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    Friday, August 12, 2022

    Norwich Public Utilities makes $500,000 tax credit contribution to housing group

    Norwich — Norwich Public Utilities renewed its long-standing relationship with a regional affordable-housing group Tuesday, announcing a $500,000 state tax credit investment to renovate 32 apartments in Taftville and on the West Side.

    The donation to Eastern Connecticut Housing Opportunities is being used to renovate the 17-unit complex at 91 S. Second Ave. in Taftville and 15 units in nine single-family and duplex houses from 23 to 79 Mechanic St. and at 104 Mt. Pleasant St., just off West Main Street.

    Standing in the recently renovated living room of a town house apartment at 91 Second Ave. on Tuesday, NPU Division Manager Steve Sinko, who grew up nearby in Taftville, said NPU’s relationship with ECHO goes back to 2004. In total, the utility has provided $4.5 million in tax credit funding to renovate 199 ECHO units in Norwich.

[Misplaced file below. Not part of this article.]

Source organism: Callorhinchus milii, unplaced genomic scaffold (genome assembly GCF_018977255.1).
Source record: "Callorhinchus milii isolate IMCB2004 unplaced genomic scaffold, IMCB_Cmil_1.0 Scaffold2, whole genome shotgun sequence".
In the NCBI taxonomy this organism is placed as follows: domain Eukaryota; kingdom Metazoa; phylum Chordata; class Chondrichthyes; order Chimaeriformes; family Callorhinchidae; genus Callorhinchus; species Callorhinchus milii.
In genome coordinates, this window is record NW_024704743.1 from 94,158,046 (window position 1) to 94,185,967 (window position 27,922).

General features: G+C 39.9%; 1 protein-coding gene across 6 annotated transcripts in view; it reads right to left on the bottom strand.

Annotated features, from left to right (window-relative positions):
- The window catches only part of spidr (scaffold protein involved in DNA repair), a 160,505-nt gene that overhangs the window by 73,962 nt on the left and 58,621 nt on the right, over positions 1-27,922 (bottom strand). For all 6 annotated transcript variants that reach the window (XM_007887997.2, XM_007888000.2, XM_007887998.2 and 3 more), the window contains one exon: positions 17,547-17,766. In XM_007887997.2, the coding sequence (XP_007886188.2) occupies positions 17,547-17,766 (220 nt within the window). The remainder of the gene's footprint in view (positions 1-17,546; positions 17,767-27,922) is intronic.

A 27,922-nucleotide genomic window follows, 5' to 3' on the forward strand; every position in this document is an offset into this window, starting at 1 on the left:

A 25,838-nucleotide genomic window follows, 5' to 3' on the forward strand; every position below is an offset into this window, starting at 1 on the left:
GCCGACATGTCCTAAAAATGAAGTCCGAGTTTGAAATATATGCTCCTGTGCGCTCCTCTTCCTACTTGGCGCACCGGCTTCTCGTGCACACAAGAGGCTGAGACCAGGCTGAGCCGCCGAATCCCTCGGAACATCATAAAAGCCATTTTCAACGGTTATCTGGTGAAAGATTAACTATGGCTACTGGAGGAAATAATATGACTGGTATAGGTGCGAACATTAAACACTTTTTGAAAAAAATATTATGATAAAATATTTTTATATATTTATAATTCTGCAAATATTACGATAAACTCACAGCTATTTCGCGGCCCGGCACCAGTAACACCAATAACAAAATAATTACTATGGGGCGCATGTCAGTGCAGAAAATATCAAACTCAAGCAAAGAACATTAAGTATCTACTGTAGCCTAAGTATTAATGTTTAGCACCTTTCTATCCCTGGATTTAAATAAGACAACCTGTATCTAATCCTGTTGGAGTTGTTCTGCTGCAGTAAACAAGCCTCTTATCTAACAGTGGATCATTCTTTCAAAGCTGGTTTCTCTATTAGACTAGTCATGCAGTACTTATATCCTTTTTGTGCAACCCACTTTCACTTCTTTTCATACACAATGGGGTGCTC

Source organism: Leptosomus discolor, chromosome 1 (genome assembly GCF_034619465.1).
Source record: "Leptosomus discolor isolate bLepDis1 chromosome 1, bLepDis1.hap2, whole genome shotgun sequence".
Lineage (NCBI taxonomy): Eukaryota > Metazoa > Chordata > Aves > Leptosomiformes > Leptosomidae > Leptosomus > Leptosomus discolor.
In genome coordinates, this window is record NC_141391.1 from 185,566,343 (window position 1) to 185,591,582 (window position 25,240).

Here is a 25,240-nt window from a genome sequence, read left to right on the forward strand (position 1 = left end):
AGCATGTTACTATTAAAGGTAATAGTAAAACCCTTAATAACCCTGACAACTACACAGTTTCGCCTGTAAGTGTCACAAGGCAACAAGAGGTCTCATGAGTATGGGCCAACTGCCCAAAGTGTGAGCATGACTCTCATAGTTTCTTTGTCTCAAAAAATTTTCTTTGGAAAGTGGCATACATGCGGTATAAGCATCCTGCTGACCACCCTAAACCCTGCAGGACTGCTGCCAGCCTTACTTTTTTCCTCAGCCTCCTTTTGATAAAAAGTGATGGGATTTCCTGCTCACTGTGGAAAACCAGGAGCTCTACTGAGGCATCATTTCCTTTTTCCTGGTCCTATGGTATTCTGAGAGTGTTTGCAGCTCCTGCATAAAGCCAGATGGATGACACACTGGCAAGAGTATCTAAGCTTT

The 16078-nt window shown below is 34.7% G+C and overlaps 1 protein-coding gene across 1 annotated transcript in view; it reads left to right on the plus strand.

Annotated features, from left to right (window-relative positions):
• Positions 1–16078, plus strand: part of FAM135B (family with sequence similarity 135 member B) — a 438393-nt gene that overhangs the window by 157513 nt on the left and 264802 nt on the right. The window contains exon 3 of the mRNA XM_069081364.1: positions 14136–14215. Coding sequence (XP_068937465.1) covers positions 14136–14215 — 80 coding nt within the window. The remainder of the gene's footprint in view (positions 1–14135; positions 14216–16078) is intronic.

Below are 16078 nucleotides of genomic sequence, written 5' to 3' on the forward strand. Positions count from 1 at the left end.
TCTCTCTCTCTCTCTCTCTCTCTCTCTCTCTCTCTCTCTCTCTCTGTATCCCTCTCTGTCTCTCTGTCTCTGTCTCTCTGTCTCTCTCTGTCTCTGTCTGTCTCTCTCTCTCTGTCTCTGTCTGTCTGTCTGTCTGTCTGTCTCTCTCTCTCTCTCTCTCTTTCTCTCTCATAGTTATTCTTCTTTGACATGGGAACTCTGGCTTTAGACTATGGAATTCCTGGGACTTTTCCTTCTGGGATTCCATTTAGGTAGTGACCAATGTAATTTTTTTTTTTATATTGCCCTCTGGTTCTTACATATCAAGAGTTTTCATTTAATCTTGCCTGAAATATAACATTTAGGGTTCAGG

“NPU is committed to making Norwich a great place to live, work and do business,” Sinko said at Tuesday’s news conference announcement.

    ECHO Executive Director Peter Battles said the money will be used to do extensive interior renovations, including new cabinets, countertops, sinks, appliances, bathroom fixtures, flooring, carpeting and painting, at 91 S. Second Ave., starting with the five units now vacant. ECHO has owned the building since 1989, Battles said, and “it’s gotten a lot of heavy use.”

    On Mechanic and Mt. Pleasant streets, exterior renovations, including porches and railing replacements and new siding, can be done with the buildings occupied.

    Battles said all of ECHO’s rental units are in Norwich. The agency also purchases rundown homes and renovates them for sale to first-time home buyers throughout the region. The agency also does housing consulting work for other nonprofit housing entities, including the Stonington and Groton housing authorities, Battles said.

    The renovations are expected to be completed by the end of this year.

    The NPU funding came from the Connecticut Housing Tax Credit Contribution Program, which allows contributions to eligible nonprofit agencies in lieu of paying a portion of the state gross revenue tax, NPU spokesman Chris Riley said.

    In 2017, NPU owed $2.3 million in gross revenue taxes, which are assessed on the purchase of natural gas and electricity.


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